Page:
Even with full knowledge of one’s privilege, it is impossible to know the experiences of people in a group to which one does not belong. White people, for instance, cannot suddenly become black and understand what it is like to face the daily discrimination and institutional barriers that come along with being black. (This of course does not stop some from trying.) It is an unalienable feature of our human experience not to understand what it is like to be anyone but ourselves. Therefore, anyone who talks about race earnestly must understand that people in other groups have had different experiences.

An earnest discussion of racism leads to political action.

Discussions have many purposes. They can create understanding between estranged groups, enrich our understanding by bringing together a variety of perspectives, and even provide a peaceful means to conflict resolution. But words are empty without action. Millions of people are talking, but most of the discussion groups fail to make lasting change because they end without a practical plan of action.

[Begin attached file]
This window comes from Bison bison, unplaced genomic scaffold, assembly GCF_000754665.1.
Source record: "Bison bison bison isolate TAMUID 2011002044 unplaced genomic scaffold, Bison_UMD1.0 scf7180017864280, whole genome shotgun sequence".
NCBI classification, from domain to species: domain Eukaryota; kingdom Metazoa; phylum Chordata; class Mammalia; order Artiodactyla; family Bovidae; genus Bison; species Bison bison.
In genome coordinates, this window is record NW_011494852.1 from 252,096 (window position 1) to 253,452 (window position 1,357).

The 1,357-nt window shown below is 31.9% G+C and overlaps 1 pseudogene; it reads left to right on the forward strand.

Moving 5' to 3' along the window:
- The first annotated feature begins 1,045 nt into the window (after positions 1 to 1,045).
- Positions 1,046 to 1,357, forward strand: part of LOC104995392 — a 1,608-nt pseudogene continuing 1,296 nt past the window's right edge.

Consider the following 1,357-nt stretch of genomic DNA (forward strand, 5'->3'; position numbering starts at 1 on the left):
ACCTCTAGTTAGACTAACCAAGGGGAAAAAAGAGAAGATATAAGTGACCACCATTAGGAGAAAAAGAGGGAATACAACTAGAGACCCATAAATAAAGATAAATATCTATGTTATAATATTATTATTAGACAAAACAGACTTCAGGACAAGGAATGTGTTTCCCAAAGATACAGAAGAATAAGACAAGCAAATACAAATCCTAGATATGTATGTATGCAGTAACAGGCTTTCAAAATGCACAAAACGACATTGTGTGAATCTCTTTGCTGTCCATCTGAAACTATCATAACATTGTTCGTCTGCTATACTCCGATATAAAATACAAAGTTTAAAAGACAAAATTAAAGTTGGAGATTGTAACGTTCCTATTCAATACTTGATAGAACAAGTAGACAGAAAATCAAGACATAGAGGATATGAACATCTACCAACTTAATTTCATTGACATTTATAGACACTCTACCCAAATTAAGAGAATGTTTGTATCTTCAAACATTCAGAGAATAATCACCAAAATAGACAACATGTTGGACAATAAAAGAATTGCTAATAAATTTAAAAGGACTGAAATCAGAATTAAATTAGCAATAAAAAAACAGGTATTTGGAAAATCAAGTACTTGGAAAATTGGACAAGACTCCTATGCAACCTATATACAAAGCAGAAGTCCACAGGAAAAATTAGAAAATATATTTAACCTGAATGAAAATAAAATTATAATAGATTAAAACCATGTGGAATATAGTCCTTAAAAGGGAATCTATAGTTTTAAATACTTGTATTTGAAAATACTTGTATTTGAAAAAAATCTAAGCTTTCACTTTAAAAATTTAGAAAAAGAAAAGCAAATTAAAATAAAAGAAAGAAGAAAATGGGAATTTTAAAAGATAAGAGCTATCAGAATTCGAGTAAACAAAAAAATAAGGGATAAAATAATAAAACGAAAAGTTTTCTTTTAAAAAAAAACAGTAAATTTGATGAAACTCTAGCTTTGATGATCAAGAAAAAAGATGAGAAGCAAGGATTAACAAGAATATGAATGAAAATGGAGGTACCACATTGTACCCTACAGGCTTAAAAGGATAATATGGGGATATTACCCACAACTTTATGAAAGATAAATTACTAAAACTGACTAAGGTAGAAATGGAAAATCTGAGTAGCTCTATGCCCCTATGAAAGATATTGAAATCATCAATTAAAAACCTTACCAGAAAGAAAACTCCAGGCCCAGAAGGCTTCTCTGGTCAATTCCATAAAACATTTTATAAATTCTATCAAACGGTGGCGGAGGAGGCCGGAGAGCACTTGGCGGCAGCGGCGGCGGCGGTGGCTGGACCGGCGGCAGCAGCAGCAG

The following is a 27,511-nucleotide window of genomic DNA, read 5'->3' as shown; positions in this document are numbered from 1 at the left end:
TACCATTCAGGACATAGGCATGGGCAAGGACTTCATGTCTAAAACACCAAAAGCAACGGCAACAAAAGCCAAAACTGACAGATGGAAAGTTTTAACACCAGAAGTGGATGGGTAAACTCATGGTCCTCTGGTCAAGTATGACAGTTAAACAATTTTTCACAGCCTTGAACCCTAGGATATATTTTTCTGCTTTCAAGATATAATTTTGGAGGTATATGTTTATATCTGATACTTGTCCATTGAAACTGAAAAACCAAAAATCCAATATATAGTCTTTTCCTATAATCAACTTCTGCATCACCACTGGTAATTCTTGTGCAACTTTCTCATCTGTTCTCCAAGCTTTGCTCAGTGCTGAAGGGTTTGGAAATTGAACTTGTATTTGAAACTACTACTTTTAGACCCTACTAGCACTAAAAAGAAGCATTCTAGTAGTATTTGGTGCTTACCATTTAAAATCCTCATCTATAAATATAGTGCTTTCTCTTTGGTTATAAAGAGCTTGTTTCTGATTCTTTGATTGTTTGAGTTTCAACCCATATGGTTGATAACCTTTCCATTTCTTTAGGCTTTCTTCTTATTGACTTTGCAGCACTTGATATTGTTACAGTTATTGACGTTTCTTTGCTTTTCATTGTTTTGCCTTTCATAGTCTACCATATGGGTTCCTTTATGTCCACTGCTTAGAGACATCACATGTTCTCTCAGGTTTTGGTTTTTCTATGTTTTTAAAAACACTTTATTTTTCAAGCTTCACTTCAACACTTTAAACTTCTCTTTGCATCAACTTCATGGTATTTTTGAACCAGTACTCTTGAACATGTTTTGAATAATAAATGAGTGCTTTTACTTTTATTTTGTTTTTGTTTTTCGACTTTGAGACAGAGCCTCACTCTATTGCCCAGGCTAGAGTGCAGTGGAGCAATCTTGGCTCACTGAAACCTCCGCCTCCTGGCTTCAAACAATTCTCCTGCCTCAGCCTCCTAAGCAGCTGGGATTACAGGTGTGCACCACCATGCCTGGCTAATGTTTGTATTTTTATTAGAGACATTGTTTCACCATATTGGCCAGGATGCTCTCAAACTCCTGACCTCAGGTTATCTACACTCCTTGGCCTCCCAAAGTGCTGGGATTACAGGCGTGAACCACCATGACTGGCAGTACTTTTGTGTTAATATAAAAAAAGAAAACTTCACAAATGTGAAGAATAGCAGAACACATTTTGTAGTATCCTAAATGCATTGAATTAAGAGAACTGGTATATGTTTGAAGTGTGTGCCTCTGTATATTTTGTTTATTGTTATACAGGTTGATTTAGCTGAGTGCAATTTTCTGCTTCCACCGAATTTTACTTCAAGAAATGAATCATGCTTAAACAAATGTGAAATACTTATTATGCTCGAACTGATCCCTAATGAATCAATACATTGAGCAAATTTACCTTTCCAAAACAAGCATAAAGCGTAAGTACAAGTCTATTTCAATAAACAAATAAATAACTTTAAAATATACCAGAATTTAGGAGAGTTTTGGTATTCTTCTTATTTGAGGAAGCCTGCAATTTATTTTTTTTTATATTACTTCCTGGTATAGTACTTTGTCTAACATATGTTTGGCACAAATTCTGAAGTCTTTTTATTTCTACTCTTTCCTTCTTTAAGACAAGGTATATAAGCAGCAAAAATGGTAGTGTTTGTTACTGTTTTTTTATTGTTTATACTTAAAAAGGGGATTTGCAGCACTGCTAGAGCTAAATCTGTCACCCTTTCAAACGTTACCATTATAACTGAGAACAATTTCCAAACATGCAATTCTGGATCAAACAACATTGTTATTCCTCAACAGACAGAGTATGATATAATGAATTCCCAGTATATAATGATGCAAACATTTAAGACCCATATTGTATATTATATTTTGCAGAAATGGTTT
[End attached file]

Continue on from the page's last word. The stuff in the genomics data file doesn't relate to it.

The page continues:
By all means, talk. And talk earnestly. Acknowledge the unearned advantages that you have over others. Acknowledge the fact that there are limits to your understanding of the struggles of other groups. Do talk! But end every discussion of race by committing to lead a peaceful protest with the rest of your life. Speak up for the oppressed. Pull out the “race card” when our politicians lack the courage to do so. Vow never to grow complacent and coast along with a status quo that (often violently) destroys freedom. Write your representatives in the name of racial equality and racial justice and lobby for legislation that truly counters the effects of racism.

A journey of a thousand miles begins with a single step—not with a discussion group.

Responding to the Tragedy in SC